So I downloaded it, searched high & low for the necessary files, and was booting in no time!

mini vmac 26 boot

mini vmac 26 boot

While it’s not as full featured as Basilisk II, it is a *LOT* smaller, and easier to work with. By default it’ll emulate a Macintosh II with 8 MB of ram. Hard disks & floppies are only supported through the shim method of the older Mini vMac, so you can just drag & drop your images onto the screen. I tested it with an old game I had floating around on my Mac SE30 Space Quest…

mini vmac 26 space quest

mini vmac 26 space quest

And it runs well enough.

Over all I have to say it’s easy to use, very responsive, and just GREAT!

If you have a need for 68000 MAC programs, you may want to give this one a shot… And it’s so small, the Win32 binary is 144kb!!!

vMac/Mini vMac

Simply put vMac is a quick & fast Mac Plus emulator. That being said, it will emulate a 68000 cpu with 4 (yes, FOUR) megabytes of ram.

Now you will need a ROM from a plus Macintosh in order to run this. I actually did own a plus (it made a good foot rest), but before I moved I ripped the ROM, and trashed it.

vMac started in the late 1990’s but has been largely abandoned. But not to worry, this is where mini vMac stepped in, and took over the torch as it were.

Mini vMac can be downloaded here:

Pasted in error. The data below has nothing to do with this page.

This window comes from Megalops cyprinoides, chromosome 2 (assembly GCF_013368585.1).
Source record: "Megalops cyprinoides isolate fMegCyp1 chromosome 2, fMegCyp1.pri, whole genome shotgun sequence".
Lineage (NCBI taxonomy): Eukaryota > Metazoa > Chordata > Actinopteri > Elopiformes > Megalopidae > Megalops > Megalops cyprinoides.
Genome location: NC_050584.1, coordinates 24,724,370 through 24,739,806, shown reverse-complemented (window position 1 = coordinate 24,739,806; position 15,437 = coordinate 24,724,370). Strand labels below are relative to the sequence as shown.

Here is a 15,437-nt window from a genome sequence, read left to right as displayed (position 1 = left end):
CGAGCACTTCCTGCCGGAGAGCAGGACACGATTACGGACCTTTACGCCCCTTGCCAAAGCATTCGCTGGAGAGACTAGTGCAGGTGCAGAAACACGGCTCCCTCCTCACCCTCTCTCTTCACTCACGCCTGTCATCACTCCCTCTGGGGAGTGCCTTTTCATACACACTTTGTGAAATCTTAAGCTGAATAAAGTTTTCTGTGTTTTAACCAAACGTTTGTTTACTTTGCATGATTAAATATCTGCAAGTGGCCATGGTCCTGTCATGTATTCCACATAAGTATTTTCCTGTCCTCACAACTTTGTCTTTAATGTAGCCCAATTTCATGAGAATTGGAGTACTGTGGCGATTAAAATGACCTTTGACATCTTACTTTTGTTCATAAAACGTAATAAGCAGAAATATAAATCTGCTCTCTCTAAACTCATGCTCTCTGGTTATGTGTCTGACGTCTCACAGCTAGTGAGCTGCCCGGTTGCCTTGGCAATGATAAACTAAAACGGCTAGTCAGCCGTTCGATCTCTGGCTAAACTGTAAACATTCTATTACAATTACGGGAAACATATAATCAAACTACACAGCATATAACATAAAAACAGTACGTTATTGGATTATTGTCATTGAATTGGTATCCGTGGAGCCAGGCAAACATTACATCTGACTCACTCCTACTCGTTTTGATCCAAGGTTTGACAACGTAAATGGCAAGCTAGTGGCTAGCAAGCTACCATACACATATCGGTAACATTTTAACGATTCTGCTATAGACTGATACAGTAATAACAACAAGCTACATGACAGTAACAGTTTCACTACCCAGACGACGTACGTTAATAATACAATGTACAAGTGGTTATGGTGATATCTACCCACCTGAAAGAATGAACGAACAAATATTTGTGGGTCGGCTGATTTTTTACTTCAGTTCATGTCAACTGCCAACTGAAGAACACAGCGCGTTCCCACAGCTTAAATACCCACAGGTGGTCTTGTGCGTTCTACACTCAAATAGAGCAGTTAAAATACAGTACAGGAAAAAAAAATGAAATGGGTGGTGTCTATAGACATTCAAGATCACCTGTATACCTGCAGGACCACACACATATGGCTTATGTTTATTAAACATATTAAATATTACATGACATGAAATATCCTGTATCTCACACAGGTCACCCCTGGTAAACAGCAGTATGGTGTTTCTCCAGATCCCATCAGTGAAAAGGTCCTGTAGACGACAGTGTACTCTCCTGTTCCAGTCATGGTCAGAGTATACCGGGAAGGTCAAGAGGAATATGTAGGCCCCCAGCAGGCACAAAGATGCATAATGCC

The good news is that it’s small, and portable so you can pick this up for several platforms. And yes, there is a version for PowerPC Macs so you can run some super ancient software with system 6 and prior on System 8/9 PowerMacs.

Assuming you have your rom in a file called vmac.rom you are almost ready to go! Now you need a copy of the operating system. Luckily Apple has made systems prior to 7.6 free, and you can download them from here:

And the System 7.5.3 updater:

Although for the first timer, I ‘d recommend something like this:

to get up & running quickly.

Now I’d highly recommend a utility called HFVExplorer. This will let you create a ‘hardfile’ to simulate a hard disk, and allow you to move files you’ve downloaded into your hardfile. You can find a copy here:

A good utility to have on the mac side is DiskCopy. You can download a copy from Apple here:

If you still have legacy 400k, 800k floppies you will require a real Mac to read them. They are formatted in a different method that a PC cannot read. However this changed with the high density drives (super drivers they were called) which a PC can at least read/write raw disk images of them.

Putting it all together:

Ok with mini vMac, your rom, a hard disk file & the system 7 boot disk you should have enough to have a booting instance. It should be about that simple.

I happen to love this game Captain Blood, and I found a copy for the Macintosh and using HFVExplorer I just move it into my disk file, unstuff & run.

The whole point is that this ancient game bypasses the toolbox for video calls and will crash on the Powermac I just bought, however it’ll run fine in emulation.

Next up we’ll cover the PowerMac emulation…!